Blended, Not Stirred
There’s an art to blending a family. You can’t just stir everyone together, cross your fingers and hope it works out.
So, if you already have a blended family and figured that out the hard way, or you’re contemplating blending a family, let’s talk about what it truly takes to have a family that’s blended, not stirred.
Homework: Counseling, Connection, and Communication
We talked about the importance of this trio in today’s episode. So I created a handy printable that reminds you to prioritize them. Click HERE to sign up for my email list where you can access this resource and more!
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Episode 23 Transcript
Blend, don’t stir. No, this isn’t an instruction for making an intoxicating beverage. But it IS the method for successfully establishing a new family with children from previous relationships. And we’re talking about it in episode of 23 of Motherhood Unmasked.
Hey there Mama Bare. Vanessa here with compassion, candor and clarity for you, the mom battling overwhelm and craving real talk. It’s good to have you here.
Well, I’m coming out the gate with a heavy topic that’s the family dynamic I grew up in, and it’s one that gets pretty hairy during the holidays, especially when a funeral gets thrown into the mix. While the show was in hiatus, a week before Thanksgiving, one of my older sisters, Pauline, gave up her fight with cancer.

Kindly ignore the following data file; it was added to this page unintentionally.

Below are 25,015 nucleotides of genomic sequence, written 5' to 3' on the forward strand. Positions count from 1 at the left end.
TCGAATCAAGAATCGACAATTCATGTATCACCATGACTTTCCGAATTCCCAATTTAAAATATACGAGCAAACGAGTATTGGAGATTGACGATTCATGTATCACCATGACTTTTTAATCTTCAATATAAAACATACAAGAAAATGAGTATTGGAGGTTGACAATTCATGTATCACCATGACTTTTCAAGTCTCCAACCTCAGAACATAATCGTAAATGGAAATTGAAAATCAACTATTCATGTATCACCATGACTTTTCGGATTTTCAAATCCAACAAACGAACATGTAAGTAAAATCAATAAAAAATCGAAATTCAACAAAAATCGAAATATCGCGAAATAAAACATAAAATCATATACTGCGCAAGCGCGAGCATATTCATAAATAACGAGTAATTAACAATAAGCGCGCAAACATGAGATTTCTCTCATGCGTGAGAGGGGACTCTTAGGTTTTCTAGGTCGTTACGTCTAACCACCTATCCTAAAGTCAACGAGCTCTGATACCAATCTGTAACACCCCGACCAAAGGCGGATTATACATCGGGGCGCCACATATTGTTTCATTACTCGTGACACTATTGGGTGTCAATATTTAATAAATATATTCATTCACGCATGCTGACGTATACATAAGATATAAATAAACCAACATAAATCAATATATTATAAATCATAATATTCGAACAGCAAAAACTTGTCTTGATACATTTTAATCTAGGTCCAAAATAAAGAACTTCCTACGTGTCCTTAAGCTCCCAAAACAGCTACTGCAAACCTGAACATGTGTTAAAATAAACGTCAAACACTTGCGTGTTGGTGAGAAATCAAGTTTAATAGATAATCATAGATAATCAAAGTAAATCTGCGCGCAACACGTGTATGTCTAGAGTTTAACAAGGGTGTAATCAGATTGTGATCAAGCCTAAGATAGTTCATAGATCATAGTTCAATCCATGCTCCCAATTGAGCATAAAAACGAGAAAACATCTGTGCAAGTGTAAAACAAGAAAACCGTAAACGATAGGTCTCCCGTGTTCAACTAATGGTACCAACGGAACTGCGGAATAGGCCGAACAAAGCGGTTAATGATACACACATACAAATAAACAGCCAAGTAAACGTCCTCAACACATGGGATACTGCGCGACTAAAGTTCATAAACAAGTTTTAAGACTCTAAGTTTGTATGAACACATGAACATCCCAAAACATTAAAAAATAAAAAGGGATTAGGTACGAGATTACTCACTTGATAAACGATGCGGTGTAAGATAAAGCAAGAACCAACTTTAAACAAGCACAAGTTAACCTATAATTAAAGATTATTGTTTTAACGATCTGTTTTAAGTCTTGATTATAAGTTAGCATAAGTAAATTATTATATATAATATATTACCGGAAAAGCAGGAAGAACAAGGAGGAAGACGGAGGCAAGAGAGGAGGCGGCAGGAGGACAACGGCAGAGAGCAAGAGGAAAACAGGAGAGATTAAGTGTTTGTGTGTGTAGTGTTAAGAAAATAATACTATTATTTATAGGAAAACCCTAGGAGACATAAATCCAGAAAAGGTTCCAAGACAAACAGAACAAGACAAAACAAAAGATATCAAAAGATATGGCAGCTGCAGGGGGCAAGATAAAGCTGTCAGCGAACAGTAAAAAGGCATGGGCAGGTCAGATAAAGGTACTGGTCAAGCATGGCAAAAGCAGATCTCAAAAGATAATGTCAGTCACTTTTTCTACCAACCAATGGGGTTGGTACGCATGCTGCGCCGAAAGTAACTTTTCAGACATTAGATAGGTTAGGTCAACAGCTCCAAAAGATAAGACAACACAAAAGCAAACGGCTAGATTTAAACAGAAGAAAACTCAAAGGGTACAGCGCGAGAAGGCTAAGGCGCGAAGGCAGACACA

And I choose those words carefully because she was always a fighter—which explains how she survived 4 years with end stage cancer. But the fight got old when compared to eternity with Jesus, so she gave it up. And while I’ll miss her fiery spirit and fashion sense, what I’ll miss most is what could have been.
If you’re my age, you probably grew up watching the Brady Bunch. Carol Brady brought her 3 kids and Mike Brady brought his 3 and it all just worked! Well, my family dynamics were NOT that.
I’m the only child of both my parents. My 3 older siblings are from my parents’ previous relationships. And let’s just say the blending left a lot to be desired. Because, if you need intention, patience and vision to raise children of one union, you need it 10-fold when combining a family from multiple unions.
Especially if the goal is to create a family that’s blended, not stirred.
When I think about that I’m reminded of one of my favorite actors, Sean Connery, who just passed away in October. Talk about an actor who embodied a role! I don’t care how many other actors have or will play 007, I go on record to say Sean Connery IS James Bond—period!
Anyway, James Bond’s signature drink is a martini (say it with me if you know) shaken, not stirred.
Now I had my fair share of alcohol back in the day, but I never tried a martini, so I don’t know how different a shaken versus a stirred martini plays on the tongue. But when it comes to an atypical family tree, I KNOW the difference between a blended one and one stirred together.
A blended family takes into account the family is more than a couple coming together; it’s family units coming together.